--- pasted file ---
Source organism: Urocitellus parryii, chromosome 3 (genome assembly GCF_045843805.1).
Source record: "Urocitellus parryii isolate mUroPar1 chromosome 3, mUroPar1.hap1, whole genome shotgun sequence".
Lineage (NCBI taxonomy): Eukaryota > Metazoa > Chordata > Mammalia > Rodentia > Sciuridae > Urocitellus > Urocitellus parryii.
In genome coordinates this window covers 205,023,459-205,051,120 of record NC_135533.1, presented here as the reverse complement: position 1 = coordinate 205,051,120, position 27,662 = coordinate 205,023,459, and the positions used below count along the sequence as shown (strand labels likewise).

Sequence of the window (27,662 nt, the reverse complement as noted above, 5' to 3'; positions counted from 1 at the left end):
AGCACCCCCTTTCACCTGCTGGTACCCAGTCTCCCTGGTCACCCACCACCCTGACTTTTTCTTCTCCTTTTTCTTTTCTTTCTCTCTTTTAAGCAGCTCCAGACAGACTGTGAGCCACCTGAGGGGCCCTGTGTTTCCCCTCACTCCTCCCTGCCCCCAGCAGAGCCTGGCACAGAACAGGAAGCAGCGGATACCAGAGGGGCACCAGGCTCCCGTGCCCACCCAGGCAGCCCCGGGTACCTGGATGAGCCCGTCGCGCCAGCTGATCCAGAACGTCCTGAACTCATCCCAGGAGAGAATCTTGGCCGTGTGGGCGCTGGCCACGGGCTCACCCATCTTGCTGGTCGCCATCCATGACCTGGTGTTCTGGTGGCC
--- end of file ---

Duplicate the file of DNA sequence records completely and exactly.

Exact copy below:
Source organism: Urocitellus parryii, chromosome 3 (genome assembly GCF_045843805.1).
Source record: "Urocitellus parryii isolate mUroPar1 chromosome 3, mUroPar1.hap1, whole genome shotgun sequence".
Lineage (NCBI taxonomy): Eukaryota > Metazoa > Chordata > Mammalia > Rodentia > Sciuridae > Urocitellus > Urocitellus parryii.
In genome coordinates this window covers 205,023,459-205,051,120 of record NC_135533.1, presented here as the reverse complement: position 1 = coordinate 205,051,120, position 27,662 = coordinate 205,023,459, and the positions used below count along the sequence as shown (strand labels likewise).

Sequence of the window (27,662 nt, the reverse complement as noted above, 5' to 3'; positions counted from 1 at the left end):
AGCACCCCCTTTCACCTGCTGGTACCCAGTCTCCCTGGTCACCCACCACCCTGACTTTTTCTTCTCCTTTTTCTTTTCTTTCTCTCTTTTAAGCAGCTCCAGACAGACTGTGAGCCACCTGAGGGGCCCTGTGTTTCCCCTCACTCCTCCCTGCCCCCAGCAGAGCCTGGCACAGAACAGGAAGCAGCGGATACCAGAGGGGCACCAGGCTCCCGTGCCCACCCAGGCAGCCCCGGGTACCTGGATGAGCCCGTCGCGCCAGCTGATCCAGAACGTCCTGAACTCATCCCAGGAGAGAATCTTGGCCGTGTGGGCGCTGGCCACGGGCTCACCCATCTTGCTGGTCGCCATCCATGACCTGGTGTTCTGGTGGCC